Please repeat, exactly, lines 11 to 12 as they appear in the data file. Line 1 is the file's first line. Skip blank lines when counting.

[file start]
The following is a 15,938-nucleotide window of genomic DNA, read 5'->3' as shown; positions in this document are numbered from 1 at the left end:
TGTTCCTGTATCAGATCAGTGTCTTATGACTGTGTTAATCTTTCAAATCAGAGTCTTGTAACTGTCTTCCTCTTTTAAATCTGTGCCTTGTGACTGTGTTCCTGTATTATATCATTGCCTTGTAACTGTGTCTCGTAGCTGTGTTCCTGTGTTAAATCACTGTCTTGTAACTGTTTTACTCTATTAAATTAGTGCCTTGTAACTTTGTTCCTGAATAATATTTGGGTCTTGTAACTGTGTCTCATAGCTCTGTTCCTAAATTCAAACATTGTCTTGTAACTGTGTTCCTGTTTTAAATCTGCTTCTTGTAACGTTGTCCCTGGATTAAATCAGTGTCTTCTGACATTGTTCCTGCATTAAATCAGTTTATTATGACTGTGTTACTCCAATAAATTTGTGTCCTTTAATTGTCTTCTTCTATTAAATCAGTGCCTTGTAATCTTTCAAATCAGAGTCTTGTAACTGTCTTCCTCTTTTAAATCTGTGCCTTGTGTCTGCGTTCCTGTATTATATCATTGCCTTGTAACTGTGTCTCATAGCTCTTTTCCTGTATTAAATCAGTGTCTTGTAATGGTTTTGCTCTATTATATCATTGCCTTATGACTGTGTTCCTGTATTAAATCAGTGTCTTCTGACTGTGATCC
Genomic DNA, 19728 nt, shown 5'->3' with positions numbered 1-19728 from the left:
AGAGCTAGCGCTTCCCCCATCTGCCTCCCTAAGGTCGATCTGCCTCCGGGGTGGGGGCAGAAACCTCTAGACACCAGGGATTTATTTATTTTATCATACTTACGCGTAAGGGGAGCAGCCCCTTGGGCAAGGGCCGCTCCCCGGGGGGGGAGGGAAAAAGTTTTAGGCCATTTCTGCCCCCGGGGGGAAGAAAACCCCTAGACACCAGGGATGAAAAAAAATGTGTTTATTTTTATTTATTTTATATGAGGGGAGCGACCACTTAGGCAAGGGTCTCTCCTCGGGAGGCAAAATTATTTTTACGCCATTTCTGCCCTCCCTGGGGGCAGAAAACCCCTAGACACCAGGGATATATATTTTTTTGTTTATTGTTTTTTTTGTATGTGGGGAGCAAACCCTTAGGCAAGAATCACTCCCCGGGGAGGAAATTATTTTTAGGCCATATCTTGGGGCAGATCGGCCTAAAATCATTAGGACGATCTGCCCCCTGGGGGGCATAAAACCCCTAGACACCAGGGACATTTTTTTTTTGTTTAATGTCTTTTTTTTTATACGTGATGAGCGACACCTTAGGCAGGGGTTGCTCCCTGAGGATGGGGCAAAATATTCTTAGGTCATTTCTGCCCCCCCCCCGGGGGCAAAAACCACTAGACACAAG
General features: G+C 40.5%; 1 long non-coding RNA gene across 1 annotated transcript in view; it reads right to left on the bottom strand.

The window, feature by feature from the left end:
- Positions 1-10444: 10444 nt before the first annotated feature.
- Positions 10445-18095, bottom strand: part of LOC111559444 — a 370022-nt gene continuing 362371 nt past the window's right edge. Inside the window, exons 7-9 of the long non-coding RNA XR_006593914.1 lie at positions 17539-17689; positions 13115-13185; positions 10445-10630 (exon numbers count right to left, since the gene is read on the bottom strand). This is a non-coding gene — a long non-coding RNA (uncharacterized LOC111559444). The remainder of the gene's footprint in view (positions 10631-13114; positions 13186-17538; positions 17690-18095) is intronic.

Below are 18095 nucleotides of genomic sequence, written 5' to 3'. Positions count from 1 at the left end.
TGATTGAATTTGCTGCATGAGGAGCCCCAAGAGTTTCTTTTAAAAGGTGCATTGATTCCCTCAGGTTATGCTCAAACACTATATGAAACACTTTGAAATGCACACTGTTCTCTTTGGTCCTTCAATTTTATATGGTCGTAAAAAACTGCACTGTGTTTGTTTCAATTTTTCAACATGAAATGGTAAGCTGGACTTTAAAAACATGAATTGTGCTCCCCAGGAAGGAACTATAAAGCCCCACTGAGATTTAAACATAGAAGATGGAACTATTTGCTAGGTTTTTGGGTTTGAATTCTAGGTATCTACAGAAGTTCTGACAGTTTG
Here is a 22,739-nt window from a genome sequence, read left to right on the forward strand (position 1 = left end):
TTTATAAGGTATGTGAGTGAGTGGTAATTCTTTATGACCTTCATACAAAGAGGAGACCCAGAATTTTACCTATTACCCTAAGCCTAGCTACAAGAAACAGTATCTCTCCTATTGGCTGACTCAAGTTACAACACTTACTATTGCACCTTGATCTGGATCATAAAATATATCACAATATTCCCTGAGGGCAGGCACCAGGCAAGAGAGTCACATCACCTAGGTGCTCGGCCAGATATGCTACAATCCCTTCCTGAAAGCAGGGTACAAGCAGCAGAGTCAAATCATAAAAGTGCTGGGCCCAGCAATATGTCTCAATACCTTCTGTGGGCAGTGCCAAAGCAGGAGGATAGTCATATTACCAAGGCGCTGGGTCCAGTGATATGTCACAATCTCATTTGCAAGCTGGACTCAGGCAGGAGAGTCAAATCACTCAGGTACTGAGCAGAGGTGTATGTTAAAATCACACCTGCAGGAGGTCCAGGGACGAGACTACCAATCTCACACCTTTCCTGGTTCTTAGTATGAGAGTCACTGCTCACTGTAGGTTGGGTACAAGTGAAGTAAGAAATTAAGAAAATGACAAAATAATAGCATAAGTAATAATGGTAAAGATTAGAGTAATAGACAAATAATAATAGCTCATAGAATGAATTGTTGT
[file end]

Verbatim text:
Here is a 22,739-nt window from a genome sequence, read left to right on the forward strand (position 1 = left end):
TTTATAAGGTATGTGAGTGAGTGGTAATTCTTTATGACCTTCATACAAAGAGGAGACCCAGAATTTTACCTATTACCCTAAGCCTAGCTACAAGAAACAGTATCTCTCCTATTGGCTGACTCAAGTTACAACACTTACTATTGCACCTTGATCTGGATCATAAAATATATCACAATATTCCCTGAGGGCAGGCACCAGGCAAGAGAGTCACATCACCTAGGTGCTCGGCCAGATATGCTACAATCCCTTCCTGAAAGCAGGGTACAAGCAGCAGAGTCAAATCATAAAAGTGCTGGGCCCAGCAATATGTCTCAATACCTTCTGTGGGCAGTGCCAAAGCAGGAGGATAGTCATATTACCAAGGCGCTGGGTCCAGTGATATGTCACAATCTCATTTGCAAGCTGGACTCAGGCAGGAGAGTCAAATCACTCAGGTACTGAGCAGAGGTGTATGTTAAAATCACACCTGCAGGAGGTCCAGGGACGAGACTACCAATCTCACACCTTTCCTGGTTCTTAGTATGAGAGTCACTGCTCACTGTAGGTTGGGTACAAGTGAAGTAAGAAATTAAGAAAATGACAAAATAATAGCATAAGTAATAATGGTAAAGATTAGAGTAATAGACAAATAATAATAGCTCATAGAATGAATTGTTGT